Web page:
‘I Love Lucy’: Lucie Arnaz Revealed Her Father Introduced ‘Conga Line’ Dance to United States in 2011 Interview

by Suzanne Halliburton
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The classic I Love Lucy might never have been made if not for a high-energy conga line decades before.

Desi Arnaz, according to his daughter Lucie, introduced the conga dance to the United States. You know the conga: It’s a line dance with a very simple, yet intoxicating kind of march to it. 1-2-3-kick. And 1-2-3-kick. Cubans danced the conga in the streets.

And here’s how the eventual star of I Love Lucy taught it to Americans:

Desi Arnaz came to the United States back in the early 1930s. That’s when his family fled Cuba and settled in south Florida. Famous bandleader Xavier Cugat discovered Arnaz, who entertained audiences by singing and playing his conga drum. Arnaz eventually moved to New York where he opened his own club.

Lucie Arnaz filled in the details in a 2011 interview.

“He actually introduced the conga dance to the United States out of desperation one night,” Lucie Arnaz said. “That really was his ticket. He became quite famous for that and playing the conga drum and doing the conga dance in this conga line. Then he went back to New York and named the club La Conga. And he was playing at La Conga in New York when he was (discovered).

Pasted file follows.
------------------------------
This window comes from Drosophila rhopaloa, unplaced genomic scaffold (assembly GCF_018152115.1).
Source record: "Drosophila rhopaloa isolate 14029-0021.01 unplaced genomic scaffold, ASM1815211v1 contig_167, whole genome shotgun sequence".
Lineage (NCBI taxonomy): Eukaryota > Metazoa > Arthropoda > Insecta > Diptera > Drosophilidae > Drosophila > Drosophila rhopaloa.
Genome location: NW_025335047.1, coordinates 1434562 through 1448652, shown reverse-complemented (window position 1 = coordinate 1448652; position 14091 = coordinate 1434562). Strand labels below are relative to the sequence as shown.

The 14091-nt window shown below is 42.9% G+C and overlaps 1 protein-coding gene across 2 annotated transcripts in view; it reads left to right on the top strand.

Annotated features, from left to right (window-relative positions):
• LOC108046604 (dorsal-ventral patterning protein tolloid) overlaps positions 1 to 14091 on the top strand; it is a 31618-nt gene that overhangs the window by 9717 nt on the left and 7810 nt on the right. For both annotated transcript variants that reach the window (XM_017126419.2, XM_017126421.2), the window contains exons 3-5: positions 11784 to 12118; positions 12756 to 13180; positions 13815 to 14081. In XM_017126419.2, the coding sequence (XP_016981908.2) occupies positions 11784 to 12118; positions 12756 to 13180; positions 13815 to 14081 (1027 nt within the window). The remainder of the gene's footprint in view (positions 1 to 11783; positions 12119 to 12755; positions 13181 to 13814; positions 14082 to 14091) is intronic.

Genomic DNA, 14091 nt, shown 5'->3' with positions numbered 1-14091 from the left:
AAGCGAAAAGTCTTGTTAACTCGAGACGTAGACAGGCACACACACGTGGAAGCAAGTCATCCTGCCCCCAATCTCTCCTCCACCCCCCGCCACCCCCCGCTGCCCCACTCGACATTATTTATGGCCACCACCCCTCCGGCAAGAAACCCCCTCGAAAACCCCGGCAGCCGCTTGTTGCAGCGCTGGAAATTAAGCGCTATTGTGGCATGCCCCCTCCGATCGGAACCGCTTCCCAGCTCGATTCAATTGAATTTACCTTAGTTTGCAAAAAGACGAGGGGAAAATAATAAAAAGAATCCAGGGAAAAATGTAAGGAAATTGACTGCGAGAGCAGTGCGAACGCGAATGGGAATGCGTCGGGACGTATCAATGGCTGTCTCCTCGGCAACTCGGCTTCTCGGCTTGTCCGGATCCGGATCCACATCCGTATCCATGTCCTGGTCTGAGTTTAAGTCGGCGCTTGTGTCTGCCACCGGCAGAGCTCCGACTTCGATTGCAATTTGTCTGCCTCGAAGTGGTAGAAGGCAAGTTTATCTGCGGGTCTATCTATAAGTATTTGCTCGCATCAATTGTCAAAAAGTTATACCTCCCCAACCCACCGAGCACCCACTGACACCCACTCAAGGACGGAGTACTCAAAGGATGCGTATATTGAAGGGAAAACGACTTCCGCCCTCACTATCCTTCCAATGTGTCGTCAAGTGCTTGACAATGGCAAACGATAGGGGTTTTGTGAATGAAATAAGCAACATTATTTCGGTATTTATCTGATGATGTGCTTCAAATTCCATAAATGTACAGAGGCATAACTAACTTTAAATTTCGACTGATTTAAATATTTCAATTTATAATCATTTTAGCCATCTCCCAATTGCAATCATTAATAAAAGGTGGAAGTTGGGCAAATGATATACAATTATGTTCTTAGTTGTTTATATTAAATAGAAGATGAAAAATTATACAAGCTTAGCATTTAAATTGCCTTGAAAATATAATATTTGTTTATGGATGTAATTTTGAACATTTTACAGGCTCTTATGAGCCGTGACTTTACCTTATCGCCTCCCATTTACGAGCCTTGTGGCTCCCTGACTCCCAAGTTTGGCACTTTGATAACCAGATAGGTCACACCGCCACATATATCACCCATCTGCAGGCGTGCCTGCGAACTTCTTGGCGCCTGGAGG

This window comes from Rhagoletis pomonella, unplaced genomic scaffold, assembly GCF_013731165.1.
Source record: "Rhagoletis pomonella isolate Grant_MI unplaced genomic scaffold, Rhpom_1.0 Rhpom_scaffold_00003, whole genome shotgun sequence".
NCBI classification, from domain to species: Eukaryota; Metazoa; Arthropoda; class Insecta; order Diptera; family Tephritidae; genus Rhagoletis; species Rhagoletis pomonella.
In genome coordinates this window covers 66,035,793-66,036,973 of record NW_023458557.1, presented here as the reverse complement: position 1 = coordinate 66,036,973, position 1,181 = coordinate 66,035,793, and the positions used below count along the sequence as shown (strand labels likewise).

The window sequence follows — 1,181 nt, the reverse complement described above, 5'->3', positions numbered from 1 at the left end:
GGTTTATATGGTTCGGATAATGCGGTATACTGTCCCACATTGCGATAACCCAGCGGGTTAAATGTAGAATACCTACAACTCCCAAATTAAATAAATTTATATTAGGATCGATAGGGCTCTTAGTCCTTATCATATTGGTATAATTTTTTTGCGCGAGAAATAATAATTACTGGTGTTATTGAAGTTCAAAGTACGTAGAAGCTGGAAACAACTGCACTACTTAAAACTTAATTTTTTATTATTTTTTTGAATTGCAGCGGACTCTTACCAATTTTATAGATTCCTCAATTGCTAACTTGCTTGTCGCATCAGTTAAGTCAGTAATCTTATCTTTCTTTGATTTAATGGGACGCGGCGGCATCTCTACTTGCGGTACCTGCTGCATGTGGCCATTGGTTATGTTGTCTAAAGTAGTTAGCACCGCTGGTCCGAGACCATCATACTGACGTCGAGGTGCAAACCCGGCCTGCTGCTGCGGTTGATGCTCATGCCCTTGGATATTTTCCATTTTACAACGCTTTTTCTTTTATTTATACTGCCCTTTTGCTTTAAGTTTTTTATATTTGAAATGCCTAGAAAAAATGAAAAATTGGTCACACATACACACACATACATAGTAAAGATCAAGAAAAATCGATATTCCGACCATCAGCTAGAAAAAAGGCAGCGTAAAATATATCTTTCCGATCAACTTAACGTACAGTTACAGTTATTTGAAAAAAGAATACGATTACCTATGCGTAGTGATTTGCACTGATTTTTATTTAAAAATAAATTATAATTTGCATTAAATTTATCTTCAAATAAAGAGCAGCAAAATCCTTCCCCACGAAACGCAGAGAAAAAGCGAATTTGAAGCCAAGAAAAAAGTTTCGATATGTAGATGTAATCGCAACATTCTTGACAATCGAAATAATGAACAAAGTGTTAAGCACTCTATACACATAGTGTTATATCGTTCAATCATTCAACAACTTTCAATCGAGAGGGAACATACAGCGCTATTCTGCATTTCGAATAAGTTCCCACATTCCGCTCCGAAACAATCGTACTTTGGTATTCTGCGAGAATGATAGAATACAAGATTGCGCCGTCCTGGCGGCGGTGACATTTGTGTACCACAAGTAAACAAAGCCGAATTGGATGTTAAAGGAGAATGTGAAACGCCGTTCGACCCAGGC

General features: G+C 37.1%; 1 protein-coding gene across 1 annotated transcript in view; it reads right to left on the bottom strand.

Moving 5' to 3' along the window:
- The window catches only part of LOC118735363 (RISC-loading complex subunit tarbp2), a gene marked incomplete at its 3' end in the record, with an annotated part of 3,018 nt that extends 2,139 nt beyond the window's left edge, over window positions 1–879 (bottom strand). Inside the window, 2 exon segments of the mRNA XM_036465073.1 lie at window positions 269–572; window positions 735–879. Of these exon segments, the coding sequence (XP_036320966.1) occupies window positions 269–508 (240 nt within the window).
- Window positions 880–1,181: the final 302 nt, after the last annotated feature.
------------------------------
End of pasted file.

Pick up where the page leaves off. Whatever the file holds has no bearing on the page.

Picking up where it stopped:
The I Love Lucy Stars Met on the Set of Too Many Girls

As Lucie Arnaz tells it, the songwriting team of Rodgers and Hart saw her dad one night and cast him in the Broadway production of Too Many Girls. The play became a movie. Lucille Ball was the lead, playing an heiress who attends college in New Mexico. Arnaz is one of her bodyguards. And in the movie, he performs the conga dance.

In real life, Lucy and Desi fell in love on set. They eloped in November, 1940.

I Love Lucy came along 11 years later. Desi Arnaz played himself — a bandleader from Cuba married to Lucy. Art imitated life. Also in 1951, Lucy and Desi became the proud parents of their first child, daughter Lucie.

Long after I Love Lucy left the airwaves, Arnaz returned to the city that helped launch his career. He hosted Saturday Night Live in 1976. And he made the episode an instant classic. By then, Arnaz was 58. But he could’ve been a teenager, as he sang his best-known songs Cuban Pete and Babalu. And he ended the show by leading the entire cast in a conga line through the studio.

La Conga came to life again, if only for one night.

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